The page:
Cross-Country Skiing on the Bloomingdale Bog Trail

A Sluggish Start

It's a fact that our cross-country skiing season did not start quickly or with a lot of snow this year. While we have a had a few great days in mid-January, they've been followed by an icy, rainy affair with little white powder left to help hide the hard, silver ice beneath. Take a misstep and you soon find out that our snow in many places has only been a veneer which hides slick ice beneath. Keeping up appearances in this way does nothing for skiers and my skis have been quietly whimpering – neglected in the corner. I know how they feel. While I have been able to join the masses in enjoying winter hikes and walks, I have been hoping to break out the skis.

Finally, over the past week-and-a-half we have gradually picked up an inch or two here or there and the resulting skiing conditions have moved quickly along the spectrum from ice to bad to doable to pretty good. That is a welcome progression to all of us anxious skiers, and Wren and I have been out as much as we can in order to warm up our skiing muscles in anticipation of better days ahead.

Improving Conditions

With our coverage still a bit on the thin side, trail skiing has been impossible as rocks and roots stick through the layer of snow in search of an unwary skier to throw or a pair of skis to scratch. But ski centers have had improving conditions and places like Cascade Cross Country Ski Center and Mt. Van Hoevenberg are reporting good conditions lately. Since Wren can’t go to those places we’ve been sticking mainly to the Bloomingdale Bog Trail north of Saranac Lake. Skiers should be mindful of rocks in a few places as well as chunks of ice left behind by snowmobiles, but the bog trail has been quite decent of late and we’ve been there most days.

Bloomingdale Bog

And while the weather has started to cooperate with our desire to ski, my schedule has not always done so and we’ve been pushing it a bit as we come in from work and then try to beat the daylight outside. Sometimes we pull that off. Other times we don’t. But the bog trail is a good place for night skiing since it is flat and wide and I keep a headlamp handy in my ski jacket in case we are out in the dark. Night skiing also gives us solitude on the trail.

Every Day's a new Adventure

During our chilly weather last week Wren and I bundled up (well, I was bundled up, Wren was in her usual nude mode) and hit the trail in zero-degree conditions, returning each time with exemplary ice beards and me with a frost-covered jacket. On one occasion we stopped to quietly watch a Ruffed Grouse glean buds from the branches of a birch and on another we alarmed a Snowshoe Hare whose white form raced across the trail and vanished into the pale twilight of snow-laden balsam. Each time out is different than the last.Ruffed Grouse - Larry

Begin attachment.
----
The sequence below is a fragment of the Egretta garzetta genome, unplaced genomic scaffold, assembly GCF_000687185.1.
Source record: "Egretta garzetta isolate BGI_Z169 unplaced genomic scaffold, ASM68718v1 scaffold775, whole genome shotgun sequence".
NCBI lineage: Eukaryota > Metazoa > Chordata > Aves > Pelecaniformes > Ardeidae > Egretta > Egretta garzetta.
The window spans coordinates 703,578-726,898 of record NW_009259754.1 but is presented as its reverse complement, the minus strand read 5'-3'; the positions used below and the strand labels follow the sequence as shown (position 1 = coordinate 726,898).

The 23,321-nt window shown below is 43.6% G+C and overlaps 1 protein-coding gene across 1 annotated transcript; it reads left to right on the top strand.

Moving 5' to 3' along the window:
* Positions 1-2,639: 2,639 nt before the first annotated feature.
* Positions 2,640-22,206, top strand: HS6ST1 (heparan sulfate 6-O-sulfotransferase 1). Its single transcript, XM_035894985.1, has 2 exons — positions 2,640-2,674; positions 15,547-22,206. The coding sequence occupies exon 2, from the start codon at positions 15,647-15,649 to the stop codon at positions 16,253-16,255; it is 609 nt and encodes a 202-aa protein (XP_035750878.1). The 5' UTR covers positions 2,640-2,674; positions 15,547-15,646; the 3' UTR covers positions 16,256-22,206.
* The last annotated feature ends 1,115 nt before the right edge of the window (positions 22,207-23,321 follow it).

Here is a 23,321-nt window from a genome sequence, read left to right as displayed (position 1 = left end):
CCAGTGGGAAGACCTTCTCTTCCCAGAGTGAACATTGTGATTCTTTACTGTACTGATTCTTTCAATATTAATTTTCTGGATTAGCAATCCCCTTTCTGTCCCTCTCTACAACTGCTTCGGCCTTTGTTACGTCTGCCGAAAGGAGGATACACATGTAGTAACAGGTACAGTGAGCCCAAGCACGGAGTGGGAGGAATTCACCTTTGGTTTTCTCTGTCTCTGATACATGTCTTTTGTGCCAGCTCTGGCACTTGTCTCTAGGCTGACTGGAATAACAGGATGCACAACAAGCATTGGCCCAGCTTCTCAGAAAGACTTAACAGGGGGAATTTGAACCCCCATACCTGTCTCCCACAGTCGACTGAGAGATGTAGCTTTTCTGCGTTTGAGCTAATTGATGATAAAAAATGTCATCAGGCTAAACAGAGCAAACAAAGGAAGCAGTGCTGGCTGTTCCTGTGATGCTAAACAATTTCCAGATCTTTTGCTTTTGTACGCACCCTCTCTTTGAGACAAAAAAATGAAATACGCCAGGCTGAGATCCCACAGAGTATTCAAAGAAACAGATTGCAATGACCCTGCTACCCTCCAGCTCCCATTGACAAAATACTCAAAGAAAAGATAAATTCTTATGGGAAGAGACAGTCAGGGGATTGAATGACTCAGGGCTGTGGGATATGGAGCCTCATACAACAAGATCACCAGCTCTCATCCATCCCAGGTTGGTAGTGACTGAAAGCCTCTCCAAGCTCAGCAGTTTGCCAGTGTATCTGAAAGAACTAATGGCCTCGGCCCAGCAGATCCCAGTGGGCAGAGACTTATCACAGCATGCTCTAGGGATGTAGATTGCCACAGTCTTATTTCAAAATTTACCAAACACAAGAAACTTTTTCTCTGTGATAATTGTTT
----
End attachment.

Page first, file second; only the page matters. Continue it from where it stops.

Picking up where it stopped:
A few days ago we had our best night outing – gliding along for 5 or 6 miles in the dark. Conditions were also good earlier in the week on Sunday afternoon when we headed out under a blue sky, pausing to watch Pine Siskins feed in the tamaracks. Siskins have been everywhere in the region this winter – at bird feeders, in yards, and in the woods – and I listened to their incessant chatter and then took a few photos of the landscape. I haven’t had much chance to take shots during our regular night skiing outings.Bloomingdale Bog ski tracks

Such a beautiful day meant that we didn’t have exclusive rights to the trail, and we passed a number of dogwalkers, cross-country skiers, and a lone snowshoer, meaning we fit neatly into the trail’s demographics. It was certainly a day to be out exploring and not one for sitting inside. But even we had inside plans, and after we had covered a few miles I turned around to make it back in time for kick-off. It was time to watch the AFC Championship Game.

Winter has finally arrived and February snow is in the forecast. Now is a great time to plan your mid-winter skiing trip by checking out our dining, lodging, and outdoor recreation pages. 

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About The Author

Alan Belford has spent much of his life outdoors exploring and learning about wildlife – particularly birds. Alan is often out hiking, paddling, running, or cross country skiing – with his Labrador retriever Wren at this side. A certified teacher and former cross country, baseball, and ultimate frisbee coach, he loves teaching others and has taught multiple natural history (specializing in ornithology) courses for both college students and the general public. He is a licensed guide in New York State, he has traveled widely both domestically and internationally, and he is also a published travel writer and photographer – focusing on outdoor and nature writing.

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